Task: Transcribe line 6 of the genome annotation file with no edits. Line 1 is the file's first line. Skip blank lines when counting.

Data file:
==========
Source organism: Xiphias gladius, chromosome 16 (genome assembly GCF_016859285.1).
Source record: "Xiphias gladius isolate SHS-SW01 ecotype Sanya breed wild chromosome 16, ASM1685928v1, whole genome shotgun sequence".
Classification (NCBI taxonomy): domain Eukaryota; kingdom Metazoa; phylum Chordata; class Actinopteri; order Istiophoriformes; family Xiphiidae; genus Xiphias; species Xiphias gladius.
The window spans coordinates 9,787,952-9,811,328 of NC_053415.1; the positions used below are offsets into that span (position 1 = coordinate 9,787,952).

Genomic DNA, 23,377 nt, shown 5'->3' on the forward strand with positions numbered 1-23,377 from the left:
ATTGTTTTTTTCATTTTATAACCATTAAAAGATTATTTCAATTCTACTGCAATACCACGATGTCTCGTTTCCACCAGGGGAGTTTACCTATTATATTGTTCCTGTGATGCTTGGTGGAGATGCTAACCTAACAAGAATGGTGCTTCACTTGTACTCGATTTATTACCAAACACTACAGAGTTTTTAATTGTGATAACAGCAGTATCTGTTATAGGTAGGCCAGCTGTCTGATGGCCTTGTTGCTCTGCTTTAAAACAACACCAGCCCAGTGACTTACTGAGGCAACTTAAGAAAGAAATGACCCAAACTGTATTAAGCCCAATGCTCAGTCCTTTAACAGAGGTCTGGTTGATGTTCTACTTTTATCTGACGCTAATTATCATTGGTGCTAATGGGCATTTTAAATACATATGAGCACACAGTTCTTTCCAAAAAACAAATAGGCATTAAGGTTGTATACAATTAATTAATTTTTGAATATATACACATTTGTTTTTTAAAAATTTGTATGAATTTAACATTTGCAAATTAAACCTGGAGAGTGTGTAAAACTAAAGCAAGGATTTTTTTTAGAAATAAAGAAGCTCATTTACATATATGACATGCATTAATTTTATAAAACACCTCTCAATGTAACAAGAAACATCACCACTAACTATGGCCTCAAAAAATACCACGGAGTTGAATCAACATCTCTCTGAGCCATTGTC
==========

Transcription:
ATTGTTTTTTTCATTTTATAACCATTAAAAGATTATTTCAATTCTACTGCAATACCACGATGTCTCGTTTCCACCAGGGGAGTTTACCTATTATATTGTTCCTGTGATGCTTGGTGGAGATGCTAACCTAACAAGAATGGTGCTTCACTTGTACTCGATTTATTACCAAACACTACAGAGTTTTTAATTGTGATAACAGCAGTATCTGTTATAGGTAGGCCAGCTGTCTGATGGCCTTGTTGCTCTGCTTTAAAACAACACCAGCCCAGTGACTTACTGAGGCAACTTAAGAAAGAAATGACCCAAACTGTATTAAGCCCAATGCTCAGTCCTTTAACAGAGGTCTGGTTGATGTTCTACTTTTATCTGACGCTAATTATCATTGGTGCTAATGGGCATTTTAAATACATATGAGCACACAGTTCTTTCCAAAAAACAAATAGGCATTAAGGTTGTATACAATTAATTAATTTTTGAATATATACACATTTGTTTTTTAAAAATTTGTATGAATTTAACATTTGCAAATTAAACCTGGAGAGTGTGTAAAACTAAAGCAAGGATTTTTTTTAGAAATAAAGAAGCTCATTTACATATATGACATGCATTAATTTTATAAAACACCTCTCAATGTAACAAGAAACATCACCACTAACTATGGCCTCAAAAAATACCACGGAGTTGAATCAACATCTCTCTGAGCCATTGTC